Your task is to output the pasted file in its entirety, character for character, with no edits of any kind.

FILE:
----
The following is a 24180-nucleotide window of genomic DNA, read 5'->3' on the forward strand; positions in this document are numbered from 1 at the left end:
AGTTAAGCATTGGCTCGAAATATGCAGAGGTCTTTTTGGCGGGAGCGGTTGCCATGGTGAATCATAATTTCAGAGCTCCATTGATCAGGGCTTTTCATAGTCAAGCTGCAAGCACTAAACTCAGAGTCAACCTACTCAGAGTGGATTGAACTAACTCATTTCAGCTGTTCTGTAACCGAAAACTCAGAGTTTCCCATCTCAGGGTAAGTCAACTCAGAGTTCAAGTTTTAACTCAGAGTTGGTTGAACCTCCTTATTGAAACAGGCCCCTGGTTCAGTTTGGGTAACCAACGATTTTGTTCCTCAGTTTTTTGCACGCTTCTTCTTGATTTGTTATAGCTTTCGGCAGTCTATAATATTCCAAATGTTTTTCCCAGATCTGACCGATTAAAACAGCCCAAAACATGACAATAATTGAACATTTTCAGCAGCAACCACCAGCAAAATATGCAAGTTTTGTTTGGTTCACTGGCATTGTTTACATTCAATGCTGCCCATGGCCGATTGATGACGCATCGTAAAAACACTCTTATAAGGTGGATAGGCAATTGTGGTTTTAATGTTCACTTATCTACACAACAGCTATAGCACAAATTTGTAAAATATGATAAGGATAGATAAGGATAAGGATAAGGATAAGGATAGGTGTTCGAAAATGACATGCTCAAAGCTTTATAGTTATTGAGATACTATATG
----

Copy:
The following is a 24180-nucleotide window of genomic DNA, read 5'->3' on the forward strand; positions in this document are numbered from 1 at the left end:
AGTTAAGCATTGGCTCGAAATATGCAGAGGTCTTTTTGGCGGGAGCGGTTGCCATGGTGAATCATAATTTCAGAGCTCCATTGATCAGGGCTTTTCATAGTCAAGCTGCAAGCACTAAACTCAGAGTCAACCTACTCAGAGTGGATTGAACTAACTCATTTCAGCTGTTCTGTAACCGAAAACTCAGAGTTTCCCATCTCAGGGTAAGTCAACTCAGAGTTCAAGTTTTAACTCAGAGTTGGTTGAACCTCCTTATTGAAACAGGCCCCTGGTTCAGTTTGGGTAACCAACGATTTTGTTCCTCAGTTTTTTGCACGCTTCTTCTTGATTTGTTATAGCTTTCGGCAGTCTATAATATTCCAAATGTTTTTCCCAGATCTGACCGATTAAAACAGCCCAAAACATGACAATAATTGAACATTTTCAGCAGCAACCACCAGCAAAATATGCAAGTTTTGTTTGGTTCACTGGCATTGTTTACATTCAATGCTGCCCATGGCCGATTGATGACGCATCGTAAAAACACTCTTATAAGGTGGATAGGCAATTGTGGTTTTAATGTTCACTTATCTACACAACAGCTATAGCACAAATTTGTAAAATATGATAAGGATAGATAAGGATAAGGATAAGGATAAGGATAGGTGTTCGAAAATGACATGCTCAAAGCTTTATAGTTATTGAGATACTATATG